For Time traveller for hole, Sasha Grbich and Kelly Reynolds have harnessed the restrictions and limitations resulting from Covid-19 to reassess, reinvent, and re-imagine their practice. The original pre-pandemic plan for the duo’s residency at Sauerbier House in Port Noarlunga, South Australia, was for a series of installations and sculptures exploring the idea of architectural ruin, inspired by damage done by the Onkaparinga River which periodically floods the historic building.
Instead, Grbich and Reynolds have creatively pivoted to embrace their limited movement, and sought out intrigue and charm, as well as aesthetic and philosophical sustenance, in being stuck at home. Their restlessness was made particularly acute by the fact that they had spent plenty of time in Europe during 2019, undertaking residencies in Lisbon and Berlin.
“We found ourselves starting a residency amid lockdown,” said Grbich and Reynolds, who prefer to be quoted as a duo. “We used our residency to employ alternative systems of knowledge to make sense of Covid-19 times. We really wanted to leave the house. Developing alternative ways to travel, we investigated astral travel, psychic connection and time travel.”
As they explained, “We were inspired by a book we found in hard rubbish, The Time Illusion, 1989, by Dennis Wright. We took finding it as a fortuitous sign and began to investigate our own forms of time travel to navigate a world beyond Covid-19. [Our title] Time traveller for hole is a reference to a search for a wormhole that would take us out of this time and our homes.”
The resulting show is a varied assortment of objects and creations that explores these ideas in various ways. One prominent piece, Crickets, 2020, features recordings of the insect emanating from large cardboard speakers on a bike trailer attached to a bicycle. “It is said that crickets bring good luck,” said Grbich and Reynolds, by way of explaining how this work offers ‘travel’. “This belief is widespread and can be found in Chinese, Japanese and American cultures as well as Western dream interpretation and psychic handbooks.”
Another piece, Nettle, 2020, utilises a fireplace and hearth in the Sauerbier House gallery itself, to form a “shrine-like installation that weaves together talismans that we have collected during the residency.” Among the curios that make up this work is a ‘mother dread’ (a large dreadlock) that had been grown by the Sauerbier House director Jaynie Langford, before being woven into a belt and gifted to her father. Alongside this is a pair of false teeth that once belonged to Reynolds’s late grandmother. On the floor are clusters of nettles.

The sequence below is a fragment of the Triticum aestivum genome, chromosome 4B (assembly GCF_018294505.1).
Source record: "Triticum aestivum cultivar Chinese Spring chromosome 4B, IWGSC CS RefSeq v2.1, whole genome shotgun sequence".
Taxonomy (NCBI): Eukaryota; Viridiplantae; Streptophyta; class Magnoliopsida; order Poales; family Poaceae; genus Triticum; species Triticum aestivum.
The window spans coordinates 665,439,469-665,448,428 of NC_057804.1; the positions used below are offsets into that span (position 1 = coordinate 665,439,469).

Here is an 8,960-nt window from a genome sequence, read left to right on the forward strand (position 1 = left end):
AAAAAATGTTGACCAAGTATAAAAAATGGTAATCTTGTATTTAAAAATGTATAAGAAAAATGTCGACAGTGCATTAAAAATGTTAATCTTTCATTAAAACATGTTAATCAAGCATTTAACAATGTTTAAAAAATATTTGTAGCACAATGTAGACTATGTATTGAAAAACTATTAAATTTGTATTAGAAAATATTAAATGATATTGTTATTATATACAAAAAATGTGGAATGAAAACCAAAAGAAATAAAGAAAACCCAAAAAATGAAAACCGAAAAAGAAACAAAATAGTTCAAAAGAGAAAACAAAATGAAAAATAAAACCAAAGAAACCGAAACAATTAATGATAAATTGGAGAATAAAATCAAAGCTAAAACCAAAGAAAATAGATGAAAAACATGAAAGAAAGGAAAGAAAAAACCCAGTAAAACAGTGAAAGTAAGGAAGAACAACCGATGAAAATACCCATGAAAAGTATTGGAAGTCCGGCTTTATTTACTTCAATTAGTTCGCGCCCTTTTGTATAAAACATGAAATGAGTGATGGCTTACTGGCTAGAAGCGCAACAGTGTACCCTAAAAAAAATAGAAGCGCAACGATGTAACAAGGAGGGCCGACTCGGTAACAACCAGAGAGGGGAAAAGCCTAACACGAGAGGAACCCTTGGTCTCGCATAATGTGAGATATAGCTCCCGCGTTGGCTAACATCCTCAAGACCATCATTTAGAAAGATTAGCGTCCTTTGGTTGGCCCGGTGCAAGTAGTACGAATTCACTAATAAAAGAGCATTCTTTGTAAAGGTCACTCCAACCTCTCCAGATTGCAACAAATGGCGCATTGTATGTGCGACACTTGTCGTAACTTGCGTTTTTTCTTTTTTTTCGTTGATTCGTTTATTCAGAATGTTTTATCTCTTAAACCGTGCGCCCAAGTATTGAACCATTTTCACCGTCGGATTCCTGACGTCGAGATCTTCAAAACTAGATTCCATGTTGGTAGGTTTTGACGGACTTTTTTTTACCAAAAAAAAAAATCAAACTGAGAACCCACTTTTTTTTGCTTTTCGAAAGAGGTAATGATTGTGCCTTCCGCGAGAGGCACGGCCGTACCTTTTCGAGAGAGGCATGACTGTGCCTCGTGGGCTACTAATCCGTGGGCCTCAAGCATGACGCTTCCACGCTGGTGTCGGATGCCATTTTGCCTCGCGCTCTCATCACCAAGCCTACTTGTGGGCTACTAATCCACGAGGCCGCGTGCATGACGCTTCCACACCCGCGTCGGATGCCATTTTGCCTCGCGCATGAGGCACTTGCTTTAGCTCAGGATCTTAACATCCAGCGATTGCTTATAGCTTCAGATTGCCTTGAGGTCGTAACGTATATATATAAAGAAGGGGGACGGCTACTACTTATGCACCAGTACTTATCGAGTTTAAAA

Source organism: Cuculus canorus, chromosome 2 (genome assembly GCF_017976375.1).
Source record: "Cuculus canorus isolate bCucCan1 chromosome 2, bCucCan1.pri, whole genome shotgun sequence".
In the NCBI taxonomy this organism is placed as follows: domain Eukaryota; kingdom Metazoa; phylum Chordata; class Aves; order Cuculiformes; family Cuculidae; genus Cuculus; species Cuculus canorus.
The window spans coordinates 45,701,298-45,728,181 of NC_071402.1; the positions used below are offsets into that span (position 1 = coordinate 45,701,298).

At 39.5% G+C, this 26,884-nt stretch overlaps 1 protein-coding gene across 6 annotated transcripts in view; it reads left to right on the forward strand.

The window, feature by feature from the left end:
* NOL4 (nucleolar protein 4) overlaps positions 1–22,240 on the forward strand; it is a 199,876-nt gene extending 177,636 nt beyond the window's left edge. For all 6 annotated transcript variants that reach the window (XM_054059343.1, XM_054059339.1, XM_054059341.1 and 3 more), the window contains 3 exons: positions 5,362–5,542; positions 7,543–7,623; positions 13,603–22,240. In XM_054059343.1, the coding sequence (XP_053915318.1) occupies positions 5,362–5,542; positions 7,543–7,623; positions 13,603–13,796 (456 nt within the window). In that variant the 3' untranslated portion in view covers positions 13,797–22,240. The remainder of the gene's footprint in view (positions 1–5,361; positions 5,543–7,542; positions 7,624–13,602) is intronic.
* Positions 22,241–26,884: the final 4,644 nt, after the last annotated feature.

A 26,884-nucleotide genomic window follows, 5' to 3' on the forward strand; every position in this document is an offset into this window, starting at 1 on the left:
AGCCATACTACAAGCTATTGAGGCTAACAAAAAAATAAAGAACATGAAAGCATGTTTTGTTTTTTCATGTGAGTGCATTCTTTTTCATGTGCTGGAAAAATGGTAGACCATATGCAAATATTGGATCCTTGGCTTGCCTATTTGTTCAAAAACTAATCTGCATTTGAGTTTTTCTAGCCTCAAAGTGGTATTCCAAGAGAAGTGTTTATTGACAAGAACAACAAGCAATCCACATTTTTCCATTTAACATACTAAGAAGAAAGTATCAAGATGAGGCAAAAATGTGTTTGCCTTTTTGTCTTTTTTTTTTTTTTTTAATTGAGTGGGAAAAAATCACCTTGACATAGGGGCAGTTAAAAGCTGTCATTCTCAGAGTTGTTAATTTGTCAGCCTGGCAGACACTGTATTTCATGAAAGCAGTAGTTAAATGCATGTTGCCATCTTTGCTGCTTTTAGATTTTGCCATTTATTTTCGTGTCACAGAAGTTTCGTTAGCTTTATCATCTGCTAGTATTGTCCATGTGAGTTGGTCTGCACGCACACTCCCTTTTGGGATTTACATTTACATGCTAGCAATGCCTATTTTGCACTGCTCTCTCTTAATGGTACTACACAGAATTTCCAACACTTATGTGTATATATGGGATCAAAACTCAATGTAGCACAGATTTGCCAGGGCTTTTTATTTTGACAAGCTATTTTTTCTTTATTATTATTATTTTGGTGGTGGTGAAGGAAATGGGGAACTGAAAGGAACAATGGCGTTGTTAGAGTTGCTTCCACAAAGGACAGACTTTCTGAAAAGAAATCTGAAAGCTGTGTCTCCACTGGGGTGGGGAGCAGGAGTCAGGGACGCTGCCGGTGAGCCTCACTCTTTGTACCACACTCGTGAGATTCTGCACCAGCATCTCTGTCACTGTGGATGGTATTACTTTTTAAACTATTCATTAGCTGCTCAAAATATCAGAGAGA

“They are utilised as a tonic to support women’s bodies during menstruation and childbirth. Nettles are also a source of dream power. The stings have been used to prepare dreamers for their dreams.”
The final element of this surreal installation is a video projection that, again, plays on the idea of ‘alternative’ means of travel. It documents attempts by Sasha and her mother to connect telepathically while they were unable to meet up because of border closures.
Above all, Time traveller for hole seeks meaning, and modes of human emotional connection, by investing carefully selected imagery and materials with spiritual and symbolic power.
“Undertaking a residency during Covid-19 was an opportunity for us to think about alternative ways of making, to work quickly, fluidly, and to improvise. It has given licence to experiment and play, leading us to create objects for hope and change in ways we haven’t before,” said the artists. “We have worked more personally, with domestic spaces and personal objects. It has been about finding hope through turning the focus to our private worlds, looking for threads of connection as a way forward.”
Sauerbier House is currently open to visitors. Please note that social distancing and hygiene measures are in place.